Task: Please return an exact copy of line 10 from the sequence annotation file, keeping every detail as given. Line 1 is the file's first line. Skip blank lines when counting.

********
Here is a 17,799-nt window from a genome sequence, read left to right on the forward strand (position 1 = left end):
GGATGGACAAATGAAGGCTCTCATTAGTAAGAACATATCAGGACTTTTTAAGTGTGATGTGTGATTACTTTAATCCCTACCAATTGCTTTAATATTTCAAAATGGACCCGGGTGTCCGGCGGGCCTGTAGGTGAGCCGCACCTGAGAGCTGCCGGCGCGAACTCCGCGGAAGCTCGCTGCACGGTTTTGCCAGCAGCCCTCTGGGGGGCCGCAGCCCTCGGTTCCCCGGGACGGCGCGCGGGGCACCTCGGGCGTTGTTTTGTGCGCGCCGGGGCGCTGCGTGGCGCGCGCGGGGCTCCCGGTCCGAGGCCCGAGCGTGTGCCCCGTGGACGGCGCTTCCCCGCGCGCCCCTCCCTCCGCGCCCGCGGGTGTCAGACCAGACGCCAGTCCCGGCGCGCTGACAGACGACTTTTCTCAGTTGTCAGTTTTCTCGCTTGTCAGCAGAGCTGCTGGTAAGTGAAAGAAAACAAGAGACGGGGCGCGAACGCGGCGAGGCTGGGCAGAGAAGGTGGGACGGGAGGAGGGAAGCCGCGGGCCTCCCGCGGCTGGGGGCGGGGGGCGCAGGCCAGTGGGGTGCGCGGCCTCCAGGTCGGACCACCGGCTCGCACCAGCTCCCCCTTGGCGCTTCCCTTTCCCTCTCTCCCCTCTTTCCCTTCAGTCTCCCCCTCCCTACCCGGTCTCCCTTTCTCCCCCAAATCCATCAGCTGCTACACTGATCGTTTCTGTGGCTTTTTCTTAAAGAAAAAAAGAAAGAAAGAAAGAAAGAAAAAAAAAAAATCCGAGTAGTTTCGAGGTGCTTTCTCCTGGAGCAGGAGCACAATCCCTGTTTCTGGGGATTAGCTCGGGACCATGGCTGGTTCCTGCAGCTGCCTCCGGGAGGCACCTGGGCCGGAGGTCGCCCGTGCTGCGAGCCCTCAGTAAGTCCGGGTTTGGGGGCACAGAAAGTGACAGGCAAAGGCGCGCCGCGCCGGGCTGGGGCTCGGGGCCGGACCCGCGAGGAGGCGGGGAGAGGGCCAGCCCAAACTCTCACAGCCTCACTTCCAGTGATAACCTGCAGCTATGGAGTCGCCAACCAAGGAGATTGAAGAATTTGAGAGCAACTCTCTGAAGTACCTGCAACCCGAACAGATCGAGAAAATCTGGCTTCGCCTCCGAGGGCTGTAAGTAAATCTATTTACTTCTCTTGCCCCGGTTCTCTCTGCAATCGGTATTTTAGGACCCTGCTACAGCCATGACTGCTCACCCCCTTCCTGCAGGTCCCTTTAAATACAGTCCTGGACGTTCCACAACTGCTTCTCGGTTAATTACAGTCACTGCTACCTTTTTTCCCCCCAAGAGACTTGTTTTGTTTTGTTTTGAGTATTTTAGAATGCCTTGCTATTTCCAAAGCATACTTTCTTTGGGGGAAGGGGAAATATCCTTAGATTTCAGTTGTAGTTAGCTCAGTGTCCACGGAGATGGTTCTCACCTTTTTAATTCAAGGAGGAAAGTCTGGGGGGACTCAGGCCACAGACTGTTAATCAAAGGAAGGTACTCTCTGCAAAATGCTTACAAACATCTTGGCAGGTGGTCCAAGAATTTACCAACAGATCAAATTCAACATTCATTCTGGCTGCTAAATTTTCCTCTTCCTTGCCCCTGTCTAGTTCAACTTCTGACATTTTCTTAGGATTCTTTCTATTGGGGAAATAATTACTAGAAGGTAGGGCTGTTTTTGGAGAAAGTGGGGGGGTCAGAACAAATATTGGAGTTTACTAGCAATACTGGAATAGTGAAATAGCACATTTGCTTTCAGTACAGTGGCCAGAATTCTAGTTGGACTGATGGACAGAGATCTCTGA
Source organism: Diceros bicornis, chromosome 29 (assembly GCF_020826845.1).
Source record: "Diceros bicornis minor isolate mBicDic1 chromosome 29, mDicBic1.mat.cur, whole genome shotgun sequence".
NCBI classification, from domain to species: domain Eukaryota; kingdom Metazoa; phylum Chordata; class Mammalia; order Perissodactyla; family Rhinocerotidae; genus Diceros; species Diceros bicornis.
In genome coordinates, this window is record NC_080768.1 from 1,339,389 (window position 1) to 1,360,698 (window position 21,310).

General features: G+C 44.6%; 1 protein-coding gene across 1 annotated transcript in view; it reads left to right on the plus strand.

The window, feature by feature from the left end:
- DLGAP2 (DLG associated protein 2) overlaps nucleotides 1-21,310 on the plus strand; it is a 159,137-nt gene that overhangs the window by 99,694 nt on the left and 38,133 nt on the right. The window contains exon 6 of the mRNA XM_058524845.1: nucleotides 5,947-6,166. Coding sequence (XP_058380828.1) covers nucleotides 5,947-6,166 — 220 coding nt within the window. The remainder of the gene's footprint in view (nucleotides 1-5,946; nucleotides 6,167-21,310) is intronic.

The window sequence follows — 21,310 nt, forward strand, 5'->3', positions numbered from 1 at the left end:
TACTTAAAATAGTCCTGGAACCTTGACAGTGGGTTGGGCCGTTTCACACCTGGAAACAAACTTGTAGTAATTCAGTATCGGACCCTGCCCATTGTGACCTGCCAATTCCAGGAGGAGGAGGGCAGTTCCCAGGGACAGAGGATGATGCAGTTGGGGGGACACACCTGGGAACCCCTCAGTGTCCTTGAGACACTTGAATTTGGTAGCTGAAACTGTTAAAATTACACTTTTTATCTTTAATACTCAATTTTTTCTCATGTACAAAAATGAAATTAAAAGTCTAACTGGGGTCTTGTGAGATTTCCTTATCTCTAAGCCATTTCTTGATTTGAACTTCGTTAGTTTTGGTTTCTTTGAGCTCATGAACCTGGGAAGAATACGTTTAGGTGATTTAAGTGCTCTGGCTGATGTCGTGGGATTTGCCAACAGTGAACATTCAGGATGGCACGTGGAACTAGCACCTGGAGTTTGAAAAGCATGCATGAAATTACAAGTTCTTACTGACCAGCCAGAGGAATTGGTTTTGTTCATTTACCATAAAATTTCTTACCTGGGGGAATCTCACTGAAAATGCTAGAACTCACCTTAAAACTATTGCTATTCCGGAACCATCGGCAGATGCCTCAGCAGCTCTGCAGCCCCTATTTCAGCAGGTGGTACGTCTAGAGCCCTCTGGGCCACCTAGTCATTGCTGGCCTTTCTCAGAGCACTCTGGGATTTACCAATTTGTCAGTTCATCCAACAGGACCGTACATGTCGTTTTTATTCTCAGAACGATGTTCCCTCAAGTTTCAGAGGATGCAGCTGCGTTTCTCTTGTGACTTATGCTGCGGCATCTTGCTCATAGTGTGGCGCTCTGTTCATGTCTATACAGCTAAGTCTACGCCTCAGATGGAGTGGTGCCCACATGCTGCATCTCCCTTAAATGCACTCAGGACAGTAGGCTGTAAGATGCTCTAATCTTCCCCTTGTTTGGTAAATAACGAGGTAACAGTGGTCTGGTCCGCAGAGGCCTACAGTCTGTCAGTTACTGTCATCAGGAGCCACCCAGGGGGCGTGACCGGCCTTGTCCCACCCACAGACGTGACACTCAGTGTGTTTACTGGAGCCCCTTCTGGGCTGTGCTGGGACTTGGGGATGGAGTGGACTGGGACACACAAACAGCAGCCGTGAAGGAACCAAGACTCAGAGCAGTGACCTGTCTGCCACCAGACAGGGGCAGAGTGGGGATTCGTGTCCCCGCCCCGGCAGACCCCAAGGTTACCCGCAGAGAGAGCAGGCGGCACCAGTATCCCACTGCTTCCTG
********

The window sequence follows — 21,310 nt, forward strand, 5'->3', positions numbered from 1 at the left end: